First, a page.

My first taste of Chinese cuisine came in the form of chop suey my mom made using ground beef, canned chop suey vegetables, and cream of mushroom soup. I’m 90 percent sure the recipe came from the back of the can of chow mein noodles we sprinkled generously on top, the whole meal likely a marketing ploy by the La Choy company to bring quick, “exotic” foods to the tables of bored middle class Americans. And it worked, at least for my family. If you’d asked me back when I was a kid in the late 70s if I liked Chinese food, I’d have given you a cool thumbs up just thinking about those water chestnuts smothered in gravy.
Later, after I left for college, a Chinese buffet moved into a nearby town, and I’d occasionally eat there with family when I was home on breaks. We’d pay our $8.95, then load up on sticky sweet and sour pork, spicy General Tso’s chicken, and greasy egg rolls. Vegetables and fruits appeared mostly in supporting roles: pineapple alongside breaded and deep-fried meat, broccoli soaked in beef gravy, tiny bits of carrot and peas nestled among white rice and pork. Occasionally, as I shoveled forkfuls of fried rice in my mouth, I laughed about the “fake” Chinese food from my childhood days now that I knew what “real” Chinese food was.
Then, in 2010 I found myself in China. By that time, I’d had far more authentic Chinese food when I visited Chicago’s Chinatown or dined with a Chinese friend who made her mother’s recipes from the kitchen of her small Chicago apartment. I’d even sampled beef tripe (the lining of the small intestine) at a Taiwanese Dim Sum restaurant, though I’d probably never have tried it if I’d actually known what it was before popping it in my mouth.
But seated around a table in remote Southwest China, eating home-cooked food in bowls with chopsticks, I suddenly realized how wrong I’d been all along about “Chinese” food. Sure, what I’d been eating my whole life was inspired by the flavors and ingredients of some dishes available in China. But it was made using the highly processed, commercially packaged foods loaded with salt, sugar, fat, and preservatives that the industrial age brought us. The Chinese food I’d been eating wasn’t healthy, and it wasn’t really Chinese. But here, in a part of China less influenced by the industrial world, I wasn’t eating “Chinese food” either. I was simply eating whole foods made with locally grown ingredients, based on the traditions and tastes of the people who were serving it: mostly vegetables like stir-fried lotus root, carrots, and eggplant. A little sautéed pork and chicken and occasionally other meats. And always rice—a little at the end of the meal—after we’d had our fill of the other dishes.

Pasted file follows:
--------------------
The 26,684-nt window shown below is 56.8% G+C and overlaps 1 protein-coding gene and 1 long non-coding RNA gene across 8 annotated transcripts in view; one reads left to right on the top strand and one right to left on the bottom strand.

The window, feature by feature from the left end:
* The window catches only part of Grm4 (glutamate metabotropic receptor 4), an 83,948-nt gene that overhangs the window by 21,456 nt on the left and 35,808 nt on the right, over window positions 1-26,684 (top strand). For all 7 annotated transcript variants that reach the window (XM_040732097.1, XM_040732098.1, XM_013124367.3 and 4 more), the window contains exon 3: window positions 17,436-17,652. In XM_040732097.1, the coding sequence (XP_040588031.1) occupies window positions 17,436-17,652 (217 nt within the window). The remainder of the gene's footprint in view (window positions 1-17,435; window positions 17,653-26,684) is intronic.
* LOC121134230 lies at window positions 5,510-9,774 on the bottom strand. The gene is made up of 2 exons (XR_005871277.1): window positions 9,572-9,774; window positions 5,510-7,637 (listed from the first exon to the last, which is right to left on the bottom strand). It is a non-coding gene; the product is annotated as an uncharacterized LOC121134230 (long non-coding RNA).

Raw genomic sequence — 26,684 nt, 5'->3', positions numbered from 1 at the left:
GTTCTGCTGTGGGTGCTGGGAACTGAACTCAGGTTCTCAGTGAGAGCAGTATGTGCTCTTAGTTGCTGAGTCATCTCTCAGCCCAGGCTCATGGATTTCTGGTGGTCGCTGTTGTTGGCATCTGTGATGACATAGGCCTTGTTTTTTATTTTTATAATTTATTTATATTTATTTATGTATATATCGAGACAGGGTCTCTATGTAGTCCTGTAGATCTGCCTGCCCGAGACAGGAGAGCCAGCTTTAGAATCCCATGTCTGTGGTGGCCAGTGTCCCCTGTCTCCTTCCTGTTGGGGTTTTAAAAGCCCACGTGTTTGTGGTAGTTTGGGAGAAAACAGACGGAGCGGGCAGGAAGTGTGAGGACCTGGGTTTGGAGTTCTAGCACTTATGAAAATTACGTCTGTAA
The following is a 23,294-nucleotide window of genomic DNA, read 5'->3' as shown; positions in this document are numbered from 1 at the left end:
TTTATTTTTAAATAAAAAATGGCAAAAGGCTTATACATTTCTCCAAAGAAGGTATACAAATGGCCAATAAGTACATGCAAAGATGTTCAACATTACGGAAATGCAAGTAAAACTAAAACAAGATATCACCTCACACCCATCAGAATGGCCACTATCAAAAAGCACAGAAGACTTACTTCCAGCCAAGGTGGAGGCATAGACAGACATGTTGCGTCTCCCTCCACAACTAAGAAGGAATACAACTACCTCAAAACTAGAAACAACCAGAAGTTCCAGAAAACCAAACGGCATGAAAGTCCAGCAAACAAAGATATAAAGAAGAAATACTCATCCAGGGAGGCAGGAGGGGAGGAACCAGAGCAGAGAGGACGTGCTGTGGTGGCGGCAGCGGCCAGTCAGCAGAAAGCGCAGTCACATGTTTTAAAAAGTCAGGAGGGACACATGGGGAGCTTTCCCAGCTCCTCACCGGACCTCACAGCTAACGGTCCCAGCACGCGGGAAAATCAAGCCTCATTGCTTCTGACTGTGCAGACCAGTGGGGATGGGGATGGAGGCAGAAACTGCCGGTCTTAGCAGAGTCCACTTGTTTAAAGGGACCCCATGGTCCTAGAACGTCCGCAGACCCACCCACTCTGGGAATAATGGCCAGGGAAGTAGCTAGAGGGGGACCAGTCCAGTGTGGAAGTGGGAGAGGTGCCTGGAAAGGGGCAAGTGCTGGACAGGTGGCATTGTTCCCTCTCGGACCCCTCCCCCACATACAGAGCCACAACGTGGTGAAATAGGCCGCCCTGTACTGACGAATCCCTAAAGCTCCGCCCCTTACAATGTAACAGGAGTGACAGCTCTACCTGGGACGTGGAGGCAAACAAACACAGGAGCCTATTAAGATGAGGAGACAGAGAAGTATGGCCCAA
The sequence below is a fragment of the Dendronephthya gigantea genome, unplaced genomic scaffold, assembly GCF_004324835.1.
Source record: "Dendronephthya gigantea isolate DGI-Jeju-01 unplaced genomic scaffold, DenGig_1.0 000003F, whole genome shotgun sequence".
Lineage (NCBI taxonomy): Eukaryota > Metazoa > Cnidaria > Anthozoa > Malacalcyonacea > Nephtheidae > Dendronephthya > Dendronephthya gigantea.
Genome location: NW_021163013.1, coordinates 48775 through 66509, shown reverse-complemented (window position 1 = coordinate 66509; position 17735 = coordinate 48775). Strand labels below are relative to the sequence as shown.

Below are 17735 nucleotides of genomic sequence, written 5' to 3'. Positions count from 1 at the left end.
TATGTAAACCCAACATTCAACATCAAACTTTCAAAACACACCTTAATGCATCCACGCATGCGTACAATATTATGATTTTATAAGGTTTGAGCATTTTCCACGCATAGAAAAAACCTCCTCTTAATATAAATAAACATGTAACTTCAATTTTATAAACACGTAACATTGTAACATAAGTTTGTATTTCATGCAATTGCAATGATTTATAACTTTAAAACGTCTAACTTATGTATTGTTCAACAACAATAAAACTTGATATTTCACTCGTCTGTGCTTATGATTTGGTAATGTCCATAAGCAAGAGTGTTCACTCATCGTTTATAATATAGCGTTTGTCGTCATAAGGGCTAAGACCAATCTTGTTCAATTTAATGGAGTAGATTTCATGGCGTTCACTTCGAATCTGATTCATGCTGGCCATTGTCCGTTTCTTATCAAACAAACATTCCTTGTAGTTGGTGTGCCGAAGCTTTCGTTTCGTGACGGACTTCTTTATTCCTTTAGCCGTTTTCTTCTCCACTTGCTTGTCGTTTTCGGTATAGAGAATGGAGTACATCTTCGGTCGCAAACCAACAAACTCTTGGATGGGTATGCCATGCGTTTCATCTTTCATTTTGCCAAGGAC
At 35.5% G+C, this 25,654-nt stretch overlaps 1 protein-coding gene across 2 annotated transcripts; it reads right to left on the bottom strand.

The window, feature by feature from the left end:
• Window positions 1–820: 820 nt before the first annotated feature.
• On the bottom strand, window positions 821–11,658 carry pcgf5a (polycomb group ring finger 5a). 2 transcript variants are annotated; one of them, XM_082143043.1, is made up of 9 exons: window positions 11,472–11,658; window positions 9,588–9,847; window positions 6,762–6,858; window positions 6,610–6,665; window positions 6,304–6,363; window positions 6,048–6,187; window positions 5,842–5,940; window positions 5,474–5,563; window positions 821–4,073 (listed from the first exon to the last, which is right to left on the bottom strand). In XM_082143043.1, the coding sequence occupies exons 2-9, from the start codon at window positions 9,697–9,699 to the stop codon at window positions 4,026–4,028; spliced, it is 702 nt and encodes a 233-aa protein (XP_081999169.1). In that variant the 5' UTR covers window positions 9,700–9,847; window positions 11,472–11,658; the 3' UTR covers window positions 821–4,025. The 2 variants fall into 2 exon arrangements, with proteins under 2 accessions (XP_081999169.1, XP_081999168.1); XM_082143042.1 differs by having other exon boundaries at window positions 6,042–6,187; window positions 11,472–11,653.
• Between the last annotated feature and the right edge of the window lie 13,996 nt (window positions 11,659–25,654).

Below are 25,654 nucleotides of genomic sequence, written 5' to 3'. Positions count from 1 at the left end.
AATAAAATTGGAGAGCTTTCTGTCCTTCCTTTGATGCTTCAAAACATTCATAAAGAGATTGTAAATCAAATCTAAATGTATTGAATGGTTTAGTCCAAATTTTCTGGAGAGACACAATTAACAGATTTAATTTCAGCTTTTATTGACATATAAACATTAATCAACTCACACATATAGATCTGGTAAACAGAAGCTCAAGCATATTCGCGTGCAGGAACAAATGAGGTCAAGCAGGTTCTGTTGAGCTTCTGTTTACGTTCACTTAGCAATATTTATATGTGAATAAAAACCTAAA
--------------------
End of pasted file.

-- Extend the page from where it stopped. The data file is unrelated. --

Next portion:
According to physician, professor, and author Daphne Miller, the food I ate in Guiyang was part of an indigenous diet, “born when a group of people use their traditional knowledge to make a complete diet using local foods.” In her book The Jungle Effect: The Healthiest Diets from around the World—Why They Work and How to Make Them Work for You, Miller talks about several such indigenous diets and how they keep people healthy and protect them from many of the modern chronic diseases that plague most of the industrialized world.
Oddly enough, my experiences with Chinese food represent the history of food in most cultures around the world … only in reverse. We don’t have to go too far back into our own family history—many of us only a generation or two—to find our ancestors eating a healthier, indigenous diet, guided by basic food-selection instincts, categorized by University of Pennsylvania psychologist Paul Rozin, PhD, as imitative, sensory, and post-ingestive. Basically, this means that throughout time, people have always eaten what others before them ate; what looked, smelled, and tasted good to them; and what didn’t make them sick. In a premodern world, these instincts “almost uniformly worked in our favor,” leading to the healthiest diets each locale had to offer, similar to the foods I enjoyed in Guiyang. In a post-industrial modern culture, however, these same instincts produce the opposite effect.
Imitation now leads us to mass marketing campaigns instead of our local elders. Our sensory instincts have fallen prey to processed foods that have much higher concentrations of salt, sugar, and fat and an exponentially higher caloric density. And foods that make us sick do so over long periods of time, essentially “outwitting our biological alarm system.”
In a nutshell, our food-selection instincts “seem to have turned against us as we have transitioned into a modern way of life,” Miller writes.
My childhood meal of highly processed chop suey, or even my high calorie trips to the Chinese buffet in young adulthood, are classic examples of food-selection instincts gone wrong. Whereas the simple and nutritious meals I had when I was in China not only tasted better, they would be better for me. Miller believes that kind of reversal back to a simpler, preindustrial way of eating is the key to returning to good health. And we’ll spend three weeks learning more about how to do that as we discuss The Jungle Effect for our next Tweetspeak book club.
Want to join us? Here’s a schedule for reading and discussing:
Week 1 (January 22): Introduction through Chapter 4 – POST: The Basics of Indigenous Diets and How They Work
Week 2 (January 29): Chapters 5-9 – POST: Specific Indigenous Diets and What They Have in Common
Week 3 (February 5): Chapter 10 through Appendice G – POST: How to Find an Indigenous Diet that Works for You